A Step-By-Step Guide to Creating a DIY Triathlon

Spending time around endurance athletes is risky. If you’re not careful, you’ll suddenly find that you’re the owner of several one-piece swimsuits, can change a flat bike tire and remember the first time you “clipped in.”  You might even find yourself envious of those who swim, bike and run all in one, timed event. 

Every time I hear about friends competing in a triathlon, I get a little jealous. And though I’ve always been curious if I could handle a triathlon, I’ve never taken the metaphorical (and literal) plunge.

(All photos in this post are by Steve Liffmann Photography)

My fears revolved around a couple of personal issues: training-plan anxiety, competitive overdrive and fear of the open-water swim. I don’t like training for competition because I like to have flexibility to workout however I want to, whenever I want to, instead of feeling like I have to stick to a specific plan. Competition usually brings out the worst in me, and I’m hard on myself when I don’t hit arbitrary time goals. Finally, open water swimming makes me nervous especially with hundreds of people clawing for position right off of the starting line.

This year, on the day of the Chicago Triathlon, I was at my parents house on a lake in southern New Hampshire. That day, I decided that instead of just dreaming about my goal, I’d create my own triathlon. There was no pressure, no competition, just a friendly rivalry with my own body to see how far I could push myself.

Want to tri for yourself? Here’s how to get started.

1. Map out the course

The first step is to pick the distance. In competitive triathlons, you’ll find a few common distances. (Men’s Health has resources to help you choose a distance for you)

  • Sprint: .5-mile swim, 12.4-mile bike ride and a 3.1-mile run.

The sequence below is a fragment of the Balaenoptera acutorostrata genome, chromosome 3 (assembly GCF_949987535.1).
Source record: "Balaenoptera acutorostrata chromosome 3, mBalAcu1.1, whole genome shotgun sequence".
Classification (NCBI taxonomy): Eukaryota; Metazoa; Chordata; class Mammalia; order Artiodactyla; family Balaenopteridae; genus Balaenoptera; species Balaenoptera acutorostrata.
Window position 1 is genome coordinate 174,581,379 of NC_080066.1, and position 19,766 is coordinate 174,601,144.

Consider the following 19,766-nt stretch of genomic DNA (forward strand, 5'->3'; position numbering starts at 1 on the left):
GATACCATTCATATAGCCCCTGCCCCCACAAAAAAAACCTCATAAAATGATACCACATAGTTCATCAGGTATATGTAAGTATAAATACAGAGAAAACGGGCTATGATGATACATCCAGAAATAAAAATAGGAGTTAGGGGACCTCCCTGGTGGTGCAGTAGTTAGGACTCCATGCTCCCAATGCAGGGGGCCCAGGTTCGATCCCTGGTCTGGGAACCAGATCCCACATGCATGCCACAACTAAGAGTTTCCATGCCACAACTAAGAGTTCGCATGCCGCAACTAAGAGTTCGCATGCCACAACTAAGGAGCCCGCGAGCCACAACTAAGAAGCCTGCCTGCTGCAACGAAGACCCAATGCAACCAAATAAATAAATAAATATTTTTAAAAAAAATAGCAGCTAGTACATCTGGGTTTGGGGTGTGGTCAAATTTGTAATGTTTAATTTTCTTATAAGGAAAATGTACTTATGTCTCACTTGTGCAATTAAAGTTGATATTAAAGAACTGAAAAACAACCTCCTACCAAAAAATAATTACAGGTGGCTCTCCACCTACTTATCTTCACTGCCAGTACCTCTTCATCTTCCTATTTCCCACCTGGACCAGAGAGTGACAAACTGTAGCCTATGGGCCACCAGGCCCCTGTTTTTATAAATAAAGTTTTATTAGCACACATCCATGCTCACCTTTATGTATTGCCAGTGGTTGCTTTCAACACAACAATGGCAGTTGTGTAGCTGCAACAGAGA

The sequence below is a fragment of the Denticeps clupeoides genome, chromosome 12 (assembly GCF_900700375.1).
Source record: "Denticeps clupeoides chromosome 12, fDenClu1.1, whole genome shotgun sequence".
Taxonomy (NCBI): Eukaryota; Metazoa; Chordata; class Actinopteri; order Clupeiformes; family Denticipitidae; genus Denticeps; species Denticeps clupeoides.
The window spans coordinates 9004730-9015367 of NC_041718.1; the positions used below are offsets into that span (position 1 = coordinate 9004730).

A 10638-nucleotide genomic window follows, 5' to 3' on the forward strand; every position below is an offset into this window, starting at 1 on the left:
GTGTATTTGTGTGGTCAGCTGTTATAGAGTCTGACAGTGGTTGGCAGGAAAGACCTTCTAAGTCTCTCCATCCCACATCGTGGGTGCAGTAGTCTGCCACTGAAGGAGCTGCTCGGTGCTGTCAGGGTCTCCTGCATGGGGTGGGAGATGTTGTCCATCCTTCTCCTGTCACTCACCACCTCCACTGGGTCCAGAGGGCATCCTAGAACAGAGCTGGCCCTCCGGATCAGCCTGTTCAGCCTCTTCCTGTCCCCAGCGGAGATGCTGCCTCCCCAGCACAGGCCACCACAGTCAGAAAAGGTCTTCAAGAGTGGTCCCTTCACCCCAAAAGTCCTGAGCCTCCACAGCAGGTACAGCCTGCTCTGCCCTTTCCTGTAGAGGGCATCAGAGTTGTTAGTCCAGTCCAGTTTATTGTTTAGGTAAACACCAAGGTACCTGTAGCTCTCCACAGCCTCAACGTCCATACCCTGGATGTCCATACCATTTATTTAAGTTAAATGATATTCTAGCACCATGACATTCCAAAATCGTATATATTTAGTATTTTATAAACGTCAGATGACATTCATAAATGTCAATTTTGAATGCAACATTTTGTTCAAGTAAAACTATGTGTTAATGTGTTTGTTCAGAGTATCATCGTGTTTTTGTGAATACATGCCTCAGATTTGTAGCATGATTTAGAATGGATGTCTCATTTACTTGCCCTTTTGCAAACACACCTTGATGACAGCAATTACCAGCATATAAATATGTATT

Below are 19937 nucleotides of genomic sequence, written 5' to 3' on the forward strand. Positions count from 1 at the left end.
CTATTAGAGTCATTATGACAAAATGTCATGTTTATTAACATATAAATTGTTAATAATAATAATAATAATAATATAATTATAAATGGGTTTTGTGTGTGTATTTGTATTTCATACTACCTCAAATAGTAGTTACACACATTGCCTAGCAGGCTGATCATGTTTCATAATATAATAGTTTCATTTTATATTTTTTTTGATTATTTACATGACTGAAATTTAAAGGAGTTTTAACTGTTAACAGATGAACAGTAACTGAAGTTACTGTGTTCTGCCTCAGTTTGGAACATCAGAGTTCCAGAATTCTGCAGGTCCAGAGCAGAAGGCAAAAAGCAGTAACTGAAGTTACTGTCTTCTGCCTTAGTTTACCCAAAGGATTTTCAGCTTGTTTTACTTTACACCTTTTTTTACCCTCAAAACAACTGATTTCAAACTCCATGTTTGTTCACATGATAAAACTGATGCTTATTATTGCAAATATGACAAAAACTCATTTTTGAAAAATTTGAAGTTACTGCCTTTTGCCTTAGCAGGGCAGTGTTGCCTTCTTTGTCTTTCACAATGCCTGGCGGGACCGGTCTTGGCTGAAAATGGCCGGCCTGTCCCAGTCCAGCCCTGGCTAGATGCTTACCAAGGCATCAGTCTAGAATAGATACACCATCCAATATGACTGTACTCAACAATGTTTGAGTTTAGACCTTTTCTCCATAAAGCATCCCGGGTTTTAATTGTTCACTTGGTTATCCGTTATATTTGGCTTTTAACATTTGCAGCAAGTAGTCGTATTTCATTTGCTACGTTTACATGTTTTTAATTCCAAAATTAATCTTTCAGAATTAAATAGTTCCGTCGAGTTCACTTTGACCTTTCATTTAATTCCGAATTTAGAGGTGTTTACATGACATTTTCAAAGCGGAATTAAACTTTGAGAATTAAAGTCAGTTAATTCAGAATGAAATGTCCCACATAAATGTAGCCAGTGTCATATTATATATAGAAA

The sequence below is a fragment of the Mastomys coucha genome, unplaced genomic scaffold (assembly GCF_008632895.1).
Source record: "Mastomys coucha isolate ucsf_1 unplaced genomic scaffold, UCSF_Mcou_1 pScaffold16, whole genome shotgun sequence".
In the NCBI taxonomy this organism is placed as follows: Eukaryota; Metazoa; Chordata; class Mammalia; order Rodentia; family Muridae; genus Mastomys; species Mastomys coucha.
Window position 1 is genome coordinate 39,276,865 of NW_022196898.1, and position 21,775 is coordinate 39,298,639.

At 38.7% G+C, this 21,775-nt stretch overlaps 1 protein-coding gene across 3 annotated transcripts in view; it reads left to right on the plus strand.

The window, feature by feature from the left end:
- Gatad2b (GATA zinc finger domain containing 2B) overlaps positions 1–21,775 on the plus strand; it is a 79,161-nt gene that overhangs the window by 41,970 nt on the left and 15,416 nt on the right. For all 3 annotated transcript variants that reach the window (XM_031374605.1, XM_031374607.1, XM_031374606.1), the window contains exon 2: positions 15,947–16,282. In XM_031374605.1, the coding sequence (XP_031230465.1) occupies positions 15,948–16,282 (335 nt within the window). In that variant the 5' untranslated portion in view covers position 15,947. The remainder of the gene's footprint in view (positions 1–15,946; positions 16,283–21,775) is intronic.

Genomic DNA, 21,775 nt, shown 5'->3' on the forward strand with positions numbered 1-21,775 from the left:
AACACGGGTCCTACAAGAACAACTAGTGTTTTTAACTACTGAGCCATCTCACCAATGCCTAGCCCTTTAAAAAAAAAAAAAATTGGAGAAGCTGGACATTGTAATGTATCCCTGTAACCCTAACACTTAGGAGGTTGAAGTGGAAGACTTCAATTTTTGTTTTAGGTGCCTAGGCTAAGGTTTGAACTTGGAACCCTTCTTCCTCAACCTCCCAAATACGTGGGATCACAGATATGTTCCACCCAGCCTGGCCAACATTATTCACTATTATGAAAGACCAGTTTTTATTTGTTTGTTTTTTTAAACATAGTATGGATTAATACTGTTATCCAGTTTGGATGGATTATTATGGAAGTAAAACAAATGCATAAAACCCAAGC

• Olympic: 0.93-mile swim, 24.8-mile bike and 6.2-mile run.
  • Half Ironman: 1.2-mile swim, 56-mile bike and 13.1-mile run.
  • Ironman: 2.4-mile swim, 112-mile bike and 26.2-mile run.

Since I’d never attempted a triathlon before, I decided to attempt the Sprint distance. There’s some variation in races, but I replicated the distance that Chicago Triathlon participants followed: a .47 mile swim, 15 mile bike ride, and 3.1 mile (5K) run.

For the bike and the run, I used Strava’s Route Mapper, which automatically sticks to the roads, to set my course. I was able to map out a route for each section that started and finished either at my parents’ house, or a close family friends’ home, so I had a safe place to leave my bike without worrying about lock-up.

Since Strava doesn’t have an option to map the swim (which obviously had to cross the lake, rather than the streets), I used Miler Meter. I’m slightly less confident that the swim distance was correct (and my GPS watch doesn’t handle open water swimming to confirm), but I knew it was close enough for this DIY event.


2. Build a support crew

A good support team is integral to making a large race run safely and efficiently, but your support crew will play two key roles: keeping you going and keeping you safe.